The Nobel Prize in Literature will be awarded this Thursday, October 9, amid much talk about the role American literature plays in the international community. The prize is given for an author's body of work, and has been awarded to 104 people since 1901. Last Thursday, the Nobel Literature Chief, Horace Engdahl, had some very harsh words for American letters. "The U.S. is too isolated, too insular. They don't translate enough and don't really participate in the big dialogue of literature," Engdahl said. "That ignorance is restraining."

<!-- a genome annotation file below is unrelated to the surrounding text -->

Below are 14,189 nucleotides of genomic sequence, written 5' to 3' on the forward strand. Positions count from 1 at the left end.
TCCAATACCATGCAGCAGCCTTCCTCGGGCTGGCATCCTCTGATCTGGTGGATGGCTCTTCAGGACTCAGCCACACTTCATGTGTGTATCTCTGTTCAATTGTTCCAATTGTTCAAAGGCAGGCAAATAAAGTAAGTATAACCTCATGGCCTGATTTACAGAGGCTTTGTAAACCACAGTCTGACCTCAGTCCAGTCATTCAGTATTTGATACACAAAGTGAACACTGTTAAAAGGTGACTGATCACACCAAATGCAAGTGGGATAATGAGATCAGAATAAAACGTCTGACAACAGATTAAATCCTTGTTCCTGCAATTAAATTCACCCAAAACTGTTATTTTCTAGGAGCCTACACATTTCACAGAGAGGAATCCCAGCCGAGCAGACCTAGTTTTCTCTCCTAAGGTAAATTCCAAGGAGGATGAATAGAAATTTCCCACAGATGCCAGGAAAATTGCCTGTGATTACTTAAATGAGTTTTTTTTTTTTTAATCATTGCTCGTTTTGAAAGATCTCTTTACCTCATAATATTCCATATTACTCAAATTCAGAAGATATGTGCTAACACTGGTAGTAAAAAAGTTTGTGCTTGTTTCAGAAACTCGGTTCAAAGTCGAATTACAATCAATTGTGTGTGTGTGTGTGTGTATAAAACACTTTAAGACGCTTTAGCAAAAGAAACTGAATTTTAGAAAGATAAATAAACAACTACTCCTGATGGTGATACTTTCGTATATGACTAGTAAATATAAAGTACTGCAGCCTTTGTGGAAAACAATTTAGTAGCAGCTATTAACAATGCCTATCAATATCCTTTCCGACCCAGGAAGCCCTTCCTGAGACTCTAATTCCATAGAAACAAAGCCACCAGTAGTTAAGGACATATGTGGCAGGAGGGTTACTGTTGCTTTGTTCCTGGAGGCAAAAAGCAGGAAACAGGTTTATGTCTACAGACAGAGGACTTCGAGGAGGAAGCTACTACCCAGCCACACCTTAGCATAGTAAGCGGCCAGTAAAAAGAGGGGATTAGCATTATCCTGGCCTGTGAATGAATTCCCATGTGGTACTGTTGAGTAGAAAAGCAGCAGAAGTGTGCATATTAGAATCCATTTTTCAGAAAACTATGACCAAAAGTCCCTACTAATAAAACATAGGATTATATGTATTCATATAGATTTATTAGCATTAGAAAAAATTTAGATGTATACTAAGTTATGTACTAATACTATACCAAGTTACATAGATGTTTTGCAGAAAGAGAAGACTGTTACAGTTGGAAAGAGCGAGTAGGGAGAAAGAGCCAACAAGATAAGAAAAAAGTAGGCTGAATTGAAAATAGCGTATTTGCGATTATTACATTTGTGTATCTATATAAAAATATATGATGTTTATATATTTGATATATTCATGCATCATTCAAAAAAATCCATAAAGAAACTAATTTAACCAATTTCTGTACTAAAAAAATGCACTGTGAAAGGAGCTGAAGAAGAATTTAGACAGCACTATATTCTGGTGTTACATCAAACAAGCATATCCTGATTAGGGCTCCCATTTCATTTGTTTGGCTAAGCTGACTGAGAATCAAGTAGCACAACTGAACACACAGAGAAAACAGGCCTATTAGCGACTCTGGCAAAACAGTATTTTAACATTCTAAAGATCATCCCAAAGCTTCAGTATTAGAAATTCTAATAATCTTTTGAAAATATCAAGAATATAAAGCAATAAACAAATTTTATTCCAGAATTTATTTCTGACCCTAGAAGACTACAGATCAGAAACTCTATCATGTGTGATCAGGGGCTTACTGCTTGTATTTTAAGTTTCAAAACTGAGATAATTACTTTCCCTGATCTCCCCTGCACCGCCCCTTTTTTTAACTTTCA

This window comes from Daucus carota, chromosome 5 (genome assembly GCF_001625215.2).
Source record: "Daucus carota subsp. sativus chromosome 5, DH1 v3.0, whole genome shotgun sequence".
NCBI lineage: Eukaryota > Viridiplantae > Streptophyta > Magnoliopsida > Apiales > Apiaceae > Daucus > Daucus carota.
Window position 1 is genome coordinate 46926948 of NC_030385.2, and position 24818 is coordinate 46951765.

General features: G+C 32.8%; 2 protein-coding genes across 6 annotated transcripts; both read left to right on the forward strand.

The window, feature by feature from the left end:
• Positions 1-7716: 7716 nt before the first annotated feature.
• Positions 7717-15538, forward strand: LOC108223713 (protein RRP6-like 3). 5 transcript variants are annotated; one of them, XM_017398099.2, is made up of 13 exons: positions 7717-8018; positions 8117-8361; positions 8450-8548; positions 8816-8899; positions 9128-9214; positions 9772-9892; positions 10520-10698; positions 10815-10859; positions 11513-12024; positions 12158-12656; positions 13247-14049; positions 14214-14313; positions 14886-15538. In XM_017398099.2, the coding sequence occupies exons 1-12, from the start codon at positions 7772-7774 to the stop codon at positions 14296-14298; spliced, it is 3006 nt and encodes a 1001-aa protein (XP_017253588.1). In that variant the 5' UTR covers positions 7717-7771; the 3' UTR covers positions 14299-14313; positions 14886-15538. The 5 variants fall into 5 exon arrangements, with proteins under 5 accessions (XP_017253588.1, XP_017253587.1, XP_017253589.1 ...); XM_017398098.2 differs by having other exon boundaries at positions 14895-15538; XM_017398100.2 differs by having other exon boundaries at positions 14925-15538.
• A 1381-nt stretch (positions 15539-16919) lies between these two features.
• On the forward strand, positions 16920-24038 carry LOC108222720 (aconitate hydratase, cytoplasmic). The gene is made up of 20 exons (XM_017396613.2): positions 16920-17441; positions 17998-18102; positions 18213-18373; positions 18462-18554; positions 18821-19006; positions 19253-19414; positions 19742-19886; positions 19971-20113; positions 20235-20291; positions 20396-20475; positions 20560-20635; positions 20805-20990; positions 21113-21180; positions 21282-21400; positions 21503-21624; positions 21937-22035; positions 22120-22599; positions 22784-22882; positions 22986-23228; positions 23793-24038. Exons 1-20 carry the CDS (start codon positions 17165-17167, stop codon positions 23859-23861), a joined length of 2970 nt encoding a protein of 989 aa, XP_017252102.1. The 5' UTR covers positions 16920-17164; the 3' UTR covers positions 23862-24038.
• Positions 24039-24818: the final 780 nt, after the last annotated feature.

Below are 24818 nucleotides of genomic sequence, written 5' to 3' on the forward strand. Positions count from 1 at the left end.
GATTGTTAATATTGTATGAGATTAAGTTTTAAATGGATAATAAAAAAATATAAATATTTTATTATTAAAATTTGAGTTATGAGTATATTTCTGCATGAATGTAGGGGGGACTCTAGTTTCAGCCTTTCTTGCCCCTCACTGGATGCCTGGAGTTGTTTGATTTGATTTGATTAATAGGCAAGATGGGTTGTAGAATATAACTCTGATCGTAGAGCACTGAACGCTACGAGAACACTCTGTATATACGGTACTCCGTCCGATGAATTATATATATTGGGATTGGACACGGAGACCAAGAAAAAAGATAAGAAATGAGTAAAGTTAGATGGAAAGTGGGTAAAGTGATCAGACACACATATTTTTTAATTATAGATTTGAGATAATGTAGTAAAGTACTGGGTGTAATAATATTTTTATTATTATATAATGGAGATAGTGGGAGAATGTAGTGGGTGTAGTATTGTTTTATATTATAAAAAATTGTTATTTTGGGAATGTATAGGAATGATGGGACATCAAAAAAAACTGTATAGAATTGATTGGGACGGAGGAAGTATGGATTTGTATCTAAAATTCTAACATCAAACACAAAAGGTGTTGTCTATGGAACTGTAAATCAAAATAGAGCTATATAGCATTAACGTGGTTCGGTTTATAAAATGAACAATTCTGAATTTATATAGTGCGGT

Lots has been said about these comments in the last few days. (Mark Athitakis' American Fiction Notes blog does a great job of compiling some remarks.) This morning, the New York Times takes on the task. Charles McGrath argues that "the Nobel selection process is hardly the lofty and purely literary exercise — the “big dialogue” — that Mr. Engdahl suggests, and it never has been." He further concludes that it is not the fault of American writers that the Nobel judges view Americans with such harsh criticism, but "the rest of us, the American readers, who in truth don’t even read our own Nobel candidates in the numbers we used to, and whose poor mass-culture taste is infecting the rest of the world." Ouch. Hard to swallow, but hard to argue against, too.